But, the gruesome chats were too overwhelming. As a disappointed Gatto put it after the trial, “We think the jury just, just was unable to get past the thoughts. The thoughts were so bizarre.” There’s also the matter of Valle’s illegal use of police databases, of which he was also found guilty. Valle, who faces life in prison, is scheduled for sentencing on July 19.
Although cops are known for famously getting away with egregious behavior in the United States and abroad, is sexual depravity where the men in blue draw the line?
In 2011, Robin Leigh Pagoria, then 45, was a Florida corrections deputy when she subjected two female victims–aged as young as 10–to various torture sessions as a means of satisfying her spanking fetish.
According to authorities, Pagoria handcuffed the girls naked to a desk and viciously beat them with a leather paddle, then sent the videos to a boyfriend.
She met the man on a fetish website called spankfinders.com.
Instead of going to trial, Pagoria pleaded guilty and was sentenced to 20 years in prison. Police in Australia tracked down and arrested her long-distance boyfriend. It’s clear in this case, that it isn’t the spanking that’s the issue, it’s the sexual arousal Pagoria and her beau received from it. Last month, a cop in Asheville, N.C., was given a 60 day suspended sentence, 24 hours of community service, and ordered to pay a $100 fine for spanking a 3-year-old girl hard enough to cause significant bruising. Aubrey Gerrard Green also resigned from the force and is ordered to take the girl to counseling.
While Valle’s “ugly thoughts” were repulsive to say the least, sexual fetishes are a common part of humanity, and the idea of criminalizing fantasies that don’t sit well with the public is a scary one.
Meiwes and Pagoria, and Valle, a court has ruled, all crossed the line and allowed their sexual obsessions to get the best of them. While it’s not easy to understand why someone may have a sexual fetish of cannibalism, there’s a vast array of sexual fetishes–and accompanying online communities–that are difficult to understand. There’s a fetish for crushing insects, and another for having ants crawl on your skin. How about a fetish for pregnant women? Yeah, it’s out there, too. The taboo factor of many fetishes is also their arousal factor. The internet, where one can find photos, videos, and co-fetishists to talk to, can become a place for a fetish to get out of hand and cross the line into crime. In many cases, however, the internet is an outlet for people with unusual sexual proclivities to find satisfaction without seeking a potentially illegal outlet in real life.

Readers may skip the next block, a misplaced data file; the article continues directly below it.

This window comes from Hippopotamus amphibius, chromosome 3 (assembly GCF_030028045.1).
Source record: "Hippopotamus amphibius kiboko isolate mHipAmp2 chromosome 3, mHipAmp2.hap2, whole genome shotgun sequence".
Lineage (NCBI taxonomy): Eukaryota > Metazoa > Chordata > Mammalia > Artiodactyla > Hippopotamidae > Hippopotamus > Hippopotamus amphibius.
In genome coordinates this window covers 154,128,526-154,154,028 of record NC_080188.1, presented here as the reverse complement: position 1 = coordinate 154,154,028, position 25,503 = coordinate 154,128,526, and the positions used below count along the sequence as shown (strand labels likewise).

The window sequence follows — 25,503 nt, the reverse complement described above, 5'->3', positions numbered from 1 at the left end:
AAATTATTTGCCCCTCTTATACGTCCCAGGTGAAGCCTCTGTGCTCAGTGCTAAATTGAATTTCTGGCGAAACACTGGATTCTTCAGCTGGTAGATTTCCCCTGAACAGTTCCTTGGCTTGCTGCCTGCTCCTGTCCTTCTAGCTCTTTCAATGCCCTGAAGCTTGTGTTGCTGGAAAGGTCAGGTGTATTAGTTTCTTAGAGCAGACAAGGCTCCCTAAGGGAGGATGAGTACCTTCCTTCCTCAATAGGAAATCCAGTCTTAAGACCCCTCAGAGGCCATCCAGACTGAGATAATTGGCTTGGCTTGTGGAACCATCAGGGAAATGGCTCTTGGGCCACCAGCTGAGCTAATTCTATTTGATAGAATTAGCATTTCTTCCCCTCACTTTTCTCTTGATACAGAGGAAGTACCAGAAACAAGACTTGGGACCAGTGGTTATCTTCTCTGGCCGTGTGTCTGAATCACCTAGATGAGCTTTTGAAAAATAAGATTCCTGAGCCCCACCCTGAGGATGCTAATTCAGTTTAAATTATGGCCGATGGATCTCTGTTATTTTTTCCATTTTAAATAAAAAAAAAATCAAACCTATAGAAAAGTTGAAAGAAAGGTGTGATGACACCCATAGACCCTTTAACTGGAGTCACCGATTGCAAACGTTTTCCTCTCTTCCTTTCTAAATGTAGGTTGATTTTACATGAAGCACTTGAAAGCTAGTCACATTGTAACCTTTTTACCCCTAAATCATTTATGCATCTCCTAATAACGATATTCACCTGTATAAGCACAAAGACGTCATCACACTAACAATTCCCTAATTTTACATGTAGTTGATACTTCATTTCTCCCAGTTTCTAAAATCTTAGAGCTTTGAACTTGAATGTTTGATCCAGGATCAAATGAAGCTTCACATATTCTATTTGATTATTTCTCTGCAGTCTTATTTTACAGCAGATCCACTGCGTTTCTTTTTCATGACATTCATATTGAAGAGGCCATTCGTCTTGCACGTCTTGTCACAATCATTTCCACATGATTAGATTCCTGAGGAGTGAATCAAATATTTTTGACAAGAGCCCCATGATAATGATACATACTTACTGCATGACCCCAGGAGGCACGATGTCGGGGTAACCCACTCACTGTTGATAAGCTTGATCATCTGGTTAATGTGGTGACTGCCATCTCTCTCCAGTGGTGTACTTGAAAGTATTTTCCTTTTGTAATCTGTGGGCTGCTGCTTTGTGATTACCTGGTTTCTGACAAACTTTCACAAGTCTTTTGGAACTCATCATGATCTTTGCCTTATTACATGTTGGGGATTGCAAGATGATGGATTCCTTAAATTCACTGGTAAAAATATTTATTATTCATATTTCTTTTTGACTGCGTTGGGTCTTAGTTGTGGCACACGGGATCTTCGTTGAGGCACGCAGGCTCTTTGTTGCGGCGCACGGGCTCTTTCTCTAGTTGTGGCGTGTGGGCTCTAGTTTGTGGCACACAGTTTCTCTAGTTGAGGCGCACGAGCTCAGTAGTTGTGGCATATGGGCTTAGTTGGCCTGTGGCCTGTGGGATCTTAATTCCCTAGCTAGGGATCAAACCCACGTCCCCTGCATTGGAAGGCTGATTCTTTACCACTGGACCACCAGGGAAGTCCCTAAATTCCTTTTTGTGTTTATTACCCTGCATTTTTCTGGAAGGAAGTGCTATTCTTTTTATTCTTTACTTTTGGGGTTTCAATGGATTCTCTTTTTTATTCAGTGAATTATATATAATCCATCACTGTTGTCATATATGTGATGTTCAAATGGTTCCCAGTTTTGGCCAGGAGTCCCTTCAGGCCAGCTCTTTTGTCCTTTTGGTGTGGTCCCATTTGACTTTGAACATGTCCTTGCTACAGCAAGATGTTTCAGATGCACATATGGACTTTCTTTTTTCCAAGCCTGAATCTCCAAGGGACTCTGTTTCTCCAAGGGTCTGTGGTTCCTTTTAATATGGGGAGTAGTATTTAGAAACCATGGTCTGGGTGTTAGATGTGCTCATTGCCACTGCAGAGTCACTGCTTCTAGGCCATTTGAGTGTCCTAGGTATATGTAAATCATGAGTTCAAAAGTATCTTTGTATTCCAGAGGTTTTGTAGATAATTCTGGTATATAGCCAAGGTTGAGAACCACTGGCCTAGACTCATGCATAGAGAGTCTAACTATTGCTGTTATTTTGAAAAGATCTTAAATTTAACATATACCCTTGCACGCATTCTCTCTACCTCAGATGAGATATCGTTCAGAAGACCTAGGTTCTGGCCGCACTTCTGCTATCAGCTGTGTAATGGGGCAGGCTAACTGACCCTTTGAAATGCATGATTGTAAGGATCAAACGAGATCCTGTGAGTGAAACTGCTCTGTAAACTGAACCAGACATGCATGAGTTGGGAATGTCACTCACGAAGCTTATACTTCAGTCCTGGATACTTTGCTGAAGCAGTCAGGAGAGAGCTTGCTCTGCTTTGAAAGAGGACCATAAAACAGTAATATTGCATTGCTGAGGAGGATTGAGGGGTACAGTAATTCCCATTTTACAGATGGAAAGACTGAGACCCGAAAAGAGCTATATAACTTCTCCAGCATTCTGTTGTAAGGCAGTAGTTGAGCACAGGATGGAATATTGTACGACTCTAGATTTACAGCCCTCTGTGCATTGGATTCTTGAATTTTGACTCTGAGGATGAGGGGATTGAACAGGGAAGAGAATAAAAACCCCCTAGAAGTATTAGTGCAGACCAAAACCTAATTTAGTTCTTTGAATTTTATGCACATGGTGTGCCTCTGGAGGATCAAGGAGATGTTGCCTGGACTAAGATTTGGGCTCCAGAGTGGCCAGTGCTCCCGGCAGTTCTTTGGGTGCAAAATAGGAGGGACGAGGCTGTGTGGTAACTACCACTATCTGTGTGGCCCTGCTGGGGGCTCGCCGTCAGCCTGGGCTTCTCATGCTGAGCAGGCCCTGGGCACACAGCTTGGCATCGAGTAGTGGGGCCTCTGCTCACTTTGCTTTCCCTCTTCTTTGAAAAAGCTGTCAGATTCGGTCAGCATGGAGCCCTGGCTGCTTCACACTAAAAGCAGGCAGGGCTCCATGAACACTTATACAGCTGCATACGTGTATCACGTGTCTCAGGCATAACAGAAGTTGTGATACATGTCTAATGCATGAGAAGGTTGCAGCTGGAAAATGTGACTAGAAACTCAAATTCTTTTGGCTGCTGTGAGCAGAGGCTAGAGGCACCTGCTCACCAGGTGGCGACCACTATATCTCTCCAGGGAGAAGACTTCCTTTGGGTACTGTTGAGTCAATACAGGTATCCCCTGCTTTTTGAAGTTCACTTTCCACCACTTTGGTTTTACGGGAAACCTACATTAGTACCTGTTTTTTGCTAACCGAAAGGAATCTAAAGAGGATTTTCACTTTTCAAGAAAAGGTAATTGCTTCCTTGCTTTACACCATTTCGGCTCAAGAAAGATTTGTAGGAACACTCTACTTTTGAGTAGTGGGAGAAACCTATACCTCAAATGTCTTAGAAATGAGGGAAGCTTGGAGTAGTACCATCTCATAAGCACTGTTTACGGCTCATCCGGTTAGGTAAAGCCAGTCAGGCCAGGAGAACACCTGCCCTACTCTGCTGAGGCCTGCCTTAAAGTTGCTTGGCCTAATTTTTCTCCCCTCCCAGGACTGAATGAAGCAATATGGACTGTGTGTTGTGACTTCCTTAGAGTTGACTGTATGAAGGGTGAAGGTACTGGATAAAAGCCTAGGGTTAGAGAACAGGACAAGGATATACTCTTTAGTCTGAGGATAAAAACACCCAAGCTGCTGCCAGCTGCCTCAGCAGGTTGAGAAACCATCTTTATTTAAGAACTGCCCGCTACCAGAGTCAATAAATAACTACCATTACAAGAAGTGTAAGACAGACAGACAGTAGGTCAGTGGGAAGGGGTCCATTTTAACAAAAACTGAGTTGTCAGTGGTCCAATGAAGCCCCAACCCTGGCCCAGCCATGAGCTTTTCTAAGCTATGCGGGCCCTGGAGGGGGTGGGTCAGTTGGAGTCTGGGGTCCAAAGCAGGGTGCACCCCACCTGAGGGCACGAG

Having a disturbing fetish is not what should get people in trouble with the law; it’s the acts that said individuals carry out in order to reach sexual gratification.
With something as foreign and unpleasant as cannibalism, it’s a tricky line. If one posts an ad seeking a victim to eat, is that enough to show criminal intent? Or does one have to actually kill and eat the victim, like Meiwes did?
Valle may have never have acted on his sexual obsessions, but by using his authority and accessing a police database, as well as his preparations and detailed descriptions of what he wanted to do with his potential victims, it didn’t leave a doubt in the mind of the jury that he was going to, at one point or another, follow through with his fetish.
By entering a world of fantasy–particularly one that is built among an online community with the same fetish–one may become consumed with their sexual obsession take their fetish one step further and attempt to act it out in the real world. Though PETA may take issue with insect-crushers, it’s those who get off on harming others that need to be very careful.
Jeffrey Hartinger is a writer who lives in New York City. You can visit his website at www.thewhygenerationusa.blogspot.com